4. WALL M., CORBETT J. J., FRIEDMAN D. I., LIU G., DIGRE K.. Revised diagnostic criteria for the pseudotumor cerebri syndrome in adults and children. Neurology [online] December, 83(2):198-200 [viewed 23 September 2014] Available from: doi:10.1212/01.wnl.0000452039.32455.3e

Investigations - Followup

Fact Explanation
Perimetry Visual loss can be accurately assessed by perimetry.Therefore to see whether if there is any improvement or deterioration of the vision it's done.[1]
MRI brain To look for a secondary cause when symptoms are not relieved inspite of treatment.[1]
References
  1. DEGNAN A. J., LEVY L. M.. Pseudotumor Cerebri: Brief Review of Clinical Syndrome and Imaging Findings. American Journal of Neuroradiology [online] December, 32(11):1986-1993 [viewed 22 September 2014] Available from: doi:10.3174/ajnr.A2404

Management - General Measures

Fact Explanation
Low sodium weight reduction diet. The patients' intake should reduced to 400-1000 calories per day by fruits, rice, vegetables and occasionally 1-2 oz of meat. Fluids should be limited to 750-1250 ml/day and sodium to less than 100 mg/day .Only modest degrees of weight loss in the range of 5-10% total body weight are needed for reversal of symptoms and signs.[1][2][4]
Withdraw of the offending agent. If the patient is using a drug which has the potential to cause increased intracranial pressure these should be withdrawn.[1][2][3]
Management of headache Lumbar puncture, amitriptyline 10 - 25 mg at bedtime. Non steroidal anti-inflammatory agents are used as an adjunct but their use is limited to two days per week to prevent the development of rebound headaches. Topiramate may be useful both for its migraine prophylaxis, side effect of weight loss and for carbonic anhydrase inhibition.Uncommonly, a CSF shunting procedure is needed for persistent headache; but it can produce the “hindbrain herniation” headache in return.[1][2]
References
  1. WALL MICHAEL. Idiopathic Intracranial Hypertension. Neurologic Clinics [online] 2010 August, 28(3):593-617 [viewed 19 September 2014] Available from: doi:10.1016/j.ncl.2010.03.003
  2. THURTELL MATTHEW J., WALL MICHAEL. Idiopathic Intracranial Hypertension (Pseudotumor Cerebri): Recognition, Treatment, and Ongoing Management. Curr Treat Options Neurol [online] December, 15(1):1-12 [viewed 22 September 2014] Available from: doi:10.1007/s11940-012-0207-4
  3. DANDY WE. INTRACRANIAL PRESSURE WITHOUT BRAIN TUMOR: DIAGNOSIS AND TREATMENT Ann Surg [online] 1937 Oct, 106(4):492-513 [viewed 23 September 2014] Available from: http://www.ncbi.nlm.nih.gov/pmc/articles/PMC1390605
  4. SINCLAIR A. J., BURDON M. A., NIGHTINGALE P. G., BALL A. K., GOOD P., MATTHEWS T. D., JACKS A., LAWDEN M., CLARKE C. E., STEWART P. M., WALKER E. A., TOMLINSON J. W., RAUZ S.. Low energy diet and intracranial pressure in women with idiopathic intracranial hypertension: prospective cohort study. BMJ [online] December, 341(jul07 2):c2701-c2701 [viewed 23 September 2014] Available from: doi:10.1136/bmj.c2701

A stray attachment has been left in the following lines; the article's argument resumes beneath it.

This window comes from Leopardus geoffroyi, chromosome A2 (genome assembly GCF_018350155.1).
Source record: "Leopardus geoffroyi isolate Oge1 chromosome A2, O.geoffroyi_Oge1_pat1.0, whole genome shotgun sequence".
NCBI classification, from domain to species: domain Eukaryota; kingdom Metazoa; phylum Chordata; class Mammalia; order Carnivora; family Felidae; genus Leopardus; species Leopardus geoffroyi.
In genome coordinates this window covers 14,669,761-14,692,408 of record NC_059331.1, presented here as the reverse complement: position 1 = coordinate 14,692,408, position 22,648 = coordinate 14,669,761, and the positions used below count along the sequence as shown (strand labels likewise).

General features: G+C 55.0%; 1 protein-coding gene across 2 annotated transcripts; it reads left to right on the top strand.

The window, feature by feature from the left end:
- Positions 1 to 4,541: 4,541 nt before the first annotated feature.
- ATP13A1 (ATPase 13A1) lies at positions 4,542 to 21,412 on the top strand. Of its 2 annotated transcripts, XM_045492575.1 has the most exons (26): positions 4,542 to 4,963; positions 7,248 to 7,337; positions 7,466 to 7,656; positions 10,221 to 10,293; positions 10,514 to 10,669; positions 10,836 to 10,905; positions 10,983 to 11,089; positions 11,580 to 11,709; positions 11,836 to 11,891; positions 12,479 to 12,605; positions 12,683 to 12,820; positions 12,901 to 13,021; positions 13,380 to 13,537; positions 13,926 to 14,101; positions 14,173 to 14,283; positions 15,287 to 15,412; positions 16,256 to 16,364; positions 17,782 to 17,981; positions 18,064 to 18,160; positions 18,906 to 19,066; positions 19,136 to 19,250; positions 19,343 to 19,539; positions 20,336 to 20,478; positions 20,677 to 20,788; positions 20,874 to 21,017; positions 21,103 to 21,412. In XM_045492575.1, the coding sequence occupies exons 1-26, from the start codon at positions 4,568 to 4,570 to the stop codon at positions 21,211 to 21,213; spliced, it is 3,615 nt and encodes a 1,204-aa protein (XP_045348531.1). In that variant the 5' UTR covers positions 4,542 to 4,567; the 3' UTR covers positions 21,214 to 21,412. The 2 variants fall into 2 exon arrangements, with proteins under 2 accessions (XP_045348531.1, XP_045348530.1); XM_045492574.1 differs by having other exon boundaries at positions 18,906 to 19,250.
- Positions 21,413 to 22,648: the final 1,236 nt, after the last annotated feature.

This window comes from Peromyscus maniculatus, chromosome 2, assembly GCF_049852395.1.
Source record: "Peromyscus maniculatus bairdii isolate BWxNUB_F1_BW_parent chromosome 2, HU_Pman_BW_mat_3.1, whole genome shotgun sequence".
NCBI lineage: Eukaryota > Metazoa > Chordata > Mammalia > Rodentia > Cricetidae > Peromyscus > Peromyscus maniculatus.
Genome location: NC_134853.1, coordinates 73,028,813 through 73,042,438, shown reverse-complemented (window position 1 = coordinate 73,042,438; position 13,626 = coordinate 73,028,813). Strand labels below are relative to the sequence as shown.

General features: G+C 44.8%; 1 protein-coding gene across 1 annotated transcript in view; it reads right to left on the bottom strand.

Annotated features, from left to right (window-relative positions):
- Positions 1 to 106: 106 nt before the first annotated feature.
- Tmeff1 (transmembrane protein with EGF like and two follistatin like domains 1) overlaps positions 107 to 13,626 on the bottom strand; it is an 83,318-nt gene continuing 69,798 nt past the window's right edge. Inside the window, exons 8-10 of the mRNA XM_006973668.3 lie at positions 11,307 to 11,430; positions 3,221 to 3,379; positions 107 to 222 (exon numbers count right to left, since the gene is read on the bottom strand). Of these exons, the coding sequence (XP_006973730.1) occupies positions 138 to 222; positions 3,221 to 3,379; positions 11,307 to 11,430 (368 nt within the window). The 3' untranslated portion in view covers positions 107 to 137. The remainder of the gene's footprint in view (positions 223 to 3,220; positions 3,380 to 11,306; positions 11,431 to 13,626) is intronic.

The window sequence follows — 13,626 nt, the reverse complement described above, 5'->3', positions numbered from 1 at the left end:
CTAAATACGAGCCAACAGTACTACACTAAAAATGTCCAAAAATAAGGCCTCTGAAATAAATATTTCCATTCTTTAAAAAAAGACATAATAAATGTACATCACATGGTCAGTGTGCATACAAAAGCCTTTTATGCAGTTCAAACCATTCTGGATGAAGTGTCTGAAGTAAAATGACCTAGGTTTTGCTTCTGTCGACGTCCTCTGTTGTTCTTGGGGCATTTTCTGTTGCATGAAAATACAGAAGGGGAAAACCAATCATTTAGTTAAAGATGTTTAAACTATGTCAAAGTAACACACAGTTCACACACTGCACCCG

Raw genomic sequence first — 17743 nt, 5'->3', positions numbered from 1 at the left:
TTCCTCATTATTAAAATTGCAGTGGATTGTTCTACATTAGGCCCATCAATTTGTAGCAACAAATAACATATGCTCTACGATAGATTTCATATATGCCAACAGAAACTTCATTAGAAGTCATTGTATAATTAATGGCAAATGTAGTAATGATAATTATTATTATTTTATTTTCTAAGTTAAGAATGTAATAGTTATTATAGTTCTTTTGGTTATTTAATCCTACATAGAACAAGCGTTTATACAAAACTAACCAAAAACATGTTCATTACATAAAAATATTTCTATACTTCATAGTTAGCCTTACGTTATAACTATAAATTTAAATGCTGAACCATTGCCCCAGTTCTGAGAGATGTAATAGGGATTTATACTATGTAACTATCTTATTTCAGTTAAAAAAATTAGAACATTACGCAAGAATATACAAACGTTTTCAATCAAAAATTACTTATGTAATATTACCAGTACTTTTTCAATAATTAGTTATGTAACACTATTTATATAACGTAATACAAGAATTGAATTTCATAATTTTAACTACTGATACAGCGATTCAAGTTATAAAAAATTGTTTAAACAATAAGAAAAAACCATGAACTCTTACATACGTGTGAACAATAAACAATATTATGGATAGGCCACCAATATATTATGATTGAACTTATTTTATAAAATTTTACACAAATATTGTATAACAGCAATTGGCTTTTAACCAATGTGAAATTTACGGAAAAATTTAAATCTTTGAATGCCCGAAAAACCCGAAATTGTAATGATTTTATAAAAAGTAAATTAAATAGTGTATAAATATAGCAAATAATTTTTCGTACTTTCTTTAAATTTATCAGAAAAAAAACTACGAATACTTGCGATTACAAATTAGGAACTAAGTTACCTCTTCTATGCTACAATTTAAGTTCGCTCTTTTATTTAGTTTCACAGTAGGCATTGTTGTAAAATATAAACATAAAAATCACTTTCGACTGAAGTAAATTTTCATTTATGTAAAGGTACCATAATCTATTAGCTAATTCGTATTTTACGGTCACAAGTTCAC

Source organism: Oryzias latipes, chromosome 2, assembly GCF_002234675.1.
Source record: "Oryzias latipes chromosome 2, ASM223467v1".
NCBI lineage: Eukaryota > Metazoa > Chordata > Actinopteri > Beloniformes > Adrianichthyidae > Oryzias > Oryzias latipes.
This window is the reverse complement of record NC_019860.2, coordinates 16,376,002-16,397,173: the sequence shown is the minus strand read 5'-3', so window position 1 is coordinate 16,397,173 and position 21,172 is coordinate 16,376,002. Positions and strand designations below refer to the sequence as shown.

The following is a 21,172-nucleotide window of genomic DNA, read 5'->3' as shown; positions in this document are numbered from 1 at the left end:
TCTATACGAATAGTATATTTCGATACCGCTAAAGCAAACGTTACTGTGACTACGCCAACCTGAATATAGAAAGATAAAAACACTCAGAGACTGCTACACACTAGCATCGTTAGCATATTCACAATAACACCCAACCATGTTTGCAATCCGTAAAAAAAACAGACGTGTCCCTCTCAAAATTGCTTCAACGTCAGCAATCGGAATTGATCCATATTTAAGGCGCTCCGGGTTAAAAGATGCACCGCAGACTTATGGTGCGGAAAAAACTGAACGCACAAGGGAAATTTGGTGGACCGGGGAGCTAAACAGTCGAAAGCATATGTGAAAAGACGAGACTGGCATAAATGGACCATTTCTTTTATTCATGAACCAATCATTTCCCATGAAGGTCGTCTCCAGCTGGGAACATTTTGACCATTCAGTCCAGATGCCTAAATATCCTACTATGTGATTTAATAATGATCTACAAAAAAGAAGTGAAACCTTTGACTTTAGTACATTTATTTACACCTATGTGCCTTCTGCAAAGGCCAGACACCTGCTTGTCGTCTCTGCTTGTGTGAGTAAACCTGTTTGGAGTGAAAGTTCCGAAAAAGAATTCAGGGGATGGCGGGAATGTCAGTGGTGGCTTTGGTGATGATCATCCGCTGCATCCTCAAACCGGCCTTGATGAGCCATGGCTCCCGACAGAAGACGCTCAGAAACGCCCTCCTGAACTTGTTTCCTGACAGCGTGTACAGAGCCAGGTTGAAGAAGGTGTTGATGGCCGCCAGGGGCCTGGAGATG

Management - Specific Treatments

Fact Explanation
Lumbar Puncture Lumbar puncture has only a short-lived effect on CSF pressure.Transverse sinus collapse (smooth walled venous stenoses) can resolve immediately with lowering pressure. CSF circulatory dynamics may be restored with this procedure and may give temporary relief until the sinus recollapses, usually within weeks. It is not uncommon to observe a lasting clinical remission following a single lumbar puncture in some IIH patients,obviating the need for further medical or surgical treatment. [1][3][4]
Corticosteroids Patients treated with steroids often respond well, but usually there is a recurrence of papilloedema with rapid tapering of the dose. This may be accompanied by marked deterioration of visual function. A prolonged tapering may prevent return of symptoms and signs in some patients.It's mainly used for short-term treatment of patients with a fulminant presentation while awaiting surgical intervention.[1][2]
Acetazolamide When 99.5% of choroid plexus carbonic anhydrase is inhibited it result in reduced CSF production; also, it changes the taste of foods and sometimes causes anorexia aiding in weight loss. [1][4]
Furosemide Intracranial pressure is lowered by both diuresis and reducing sodium transport into the brain. We initiate furosemide at a dose of 20 mg p.o. b.i.d. and gradually increase the dose, if necessary, to a maximum of 40 mg p.o. t.i.d. Potassium supplementation is given as needed.[1]
Optic nerve sheath fenestration Optic nerve sheath fenestration consists of either creating a window or making a series of slits in the optic nerve sheath just behind the globe. This treatment is preferred for the patient with progressive visual loss with mild or easily controlled headaches, although over 50% of patients with the procedure gain adequate headache control (especially if the headache is frontal)[1][2][4]
CSF Shunting Procedures Lumbar subarachnoid-peritoneal shunts, ventriculoatrial, ventriculojugular or ventriculoperitoneal shunts is generally, indicated when failed medical therapy or intractable headache.[1][4]
Venous sinus stenting Patients with increased ICP develop the stenoses due to external compression of the venous sinus.Stenting of these stenoses might reduce cerebral venous pressure, leading to increased CSF absorption, reduced ICP, and improved symptoms and signs.[1] [2]
References
  1. WALL MICHAEL. Idiopathic Intracranial Hypertension. Neurologic Clinics [online] 2010 August, 28(3):593-617 [viewed 19 September 2014] Available from: doi:10.1016/j.ncl.2010.03.003
  2. THURTELL MATTHEW J., WALL MICHAEL. Idiopathic Intracranial Hypertension (Pseudotumor Cerebri): Recognition, Treatment, and Ongoing Management. Curr Treat Options Neurol [online] December, 15(1):1-12 [viewed 22 September 2014] Available from: doi:10.1007/s11940-012-0207-4
  3. BIOUSSE V., BRUCE B. B., NEWMAN N. J.. Update on the pathophysiology and management of idiopathic intracranial hypertension. Journal of Neurology, Neurosurgery & Psychiatry [online] December, 83(5):488-494 [viewed 23 September 2014] Available from: doi:10.1136/jnnp-2011-302029
  4. MOLLAN S. P., MARKEY K. A., BENZIMRA J. D., JACKS A., MATTHEWS T. D., BURDON M. A., SINCLAIR A. J.. A practical approach to, diagnosis, assessment and management of idiopathic intracranial hypertension. Practical Neurology [online] 2014 May [viewed 23 September 2014] Available from: doi:10.1136/practneurol-2014-000821